For companies in the business of lending money, Interest Revenues are reported in the operating section of the multiple-step income statement. Asset accounts, for example, can be divided into cash, supplies, equipment, deferred expenses and more.
Revenues and gains are recorded in accounts such as Sales, Service Revenues, Interest Revenues (or Interest Income), and Gain on Sale of Assets. These accounts normally have credit balances that are increased with a credit entry. In this system, only a single notation is made of a transaction; it is usually an entry in a check book or cash journal, indicating the receipt or expenditure of cash.
- We now offer eight Certificates of Achievement for Introductory Accounting and Bookkeeping.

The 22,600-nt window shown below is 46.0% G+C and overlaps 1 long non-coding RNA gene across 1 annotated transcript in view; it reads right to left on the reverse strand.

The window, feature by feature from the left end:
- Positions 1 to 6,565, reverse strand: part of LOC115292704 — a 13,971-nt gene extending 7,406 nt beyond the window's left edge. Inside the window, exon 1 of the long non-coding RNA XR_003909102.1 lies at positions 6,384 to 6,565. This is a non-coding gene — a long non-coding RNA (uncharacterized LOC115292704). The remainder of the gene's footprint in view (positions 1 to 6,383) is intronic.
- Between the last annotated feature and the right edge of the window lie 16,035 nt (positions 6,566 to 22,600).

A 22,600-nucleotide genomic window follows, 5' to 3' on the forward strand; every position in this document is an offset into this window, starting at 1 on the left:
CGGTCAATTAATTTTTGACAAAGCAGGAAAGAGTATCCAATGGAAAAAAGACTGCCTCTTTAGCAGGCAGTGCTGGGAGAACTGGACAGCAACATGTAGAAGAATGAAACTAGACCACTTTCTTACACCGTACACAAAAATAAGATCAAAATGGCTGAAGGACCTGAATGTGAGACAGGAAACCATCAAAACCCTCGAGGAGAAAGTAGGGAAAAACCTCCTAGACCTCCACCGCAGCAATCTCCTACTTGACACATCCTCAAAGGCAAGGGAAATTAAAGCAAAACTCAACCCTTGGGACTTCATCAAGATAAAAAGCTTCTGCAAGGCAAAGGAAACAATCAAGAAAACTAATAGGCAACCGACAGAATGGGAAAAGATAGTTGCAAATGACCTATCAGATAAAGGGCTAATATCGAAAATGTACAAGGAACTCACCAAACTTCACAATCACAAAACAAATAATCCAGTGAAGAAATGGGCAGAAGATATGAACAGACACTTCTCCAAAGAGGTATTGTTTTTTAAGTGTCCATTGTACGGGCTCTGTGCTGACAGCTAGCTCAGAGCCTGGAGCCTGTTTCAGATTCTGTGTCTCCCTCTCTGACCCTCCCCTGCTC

- There is no upper limit to the number of accounts involved in a transaction – but the minimum is no less than two accounts.
A single entry system is only designed to produce an income statement. As an example of interest payable, a business owes $1,000,000 to a lender at a 6% interest rate, and pays interest to the lender every quarter. After one month, the company accrues interest expense of $5,000, which is a debit to the interest expense account and a credit to the interest payable account.
Interest receivable is a balance sheet account that reflects the interest income a business has earned but for which a customer or debtor has yet to pay. This type of account is commonly used by businesses that charge interest on loans and credit lines offered to customers.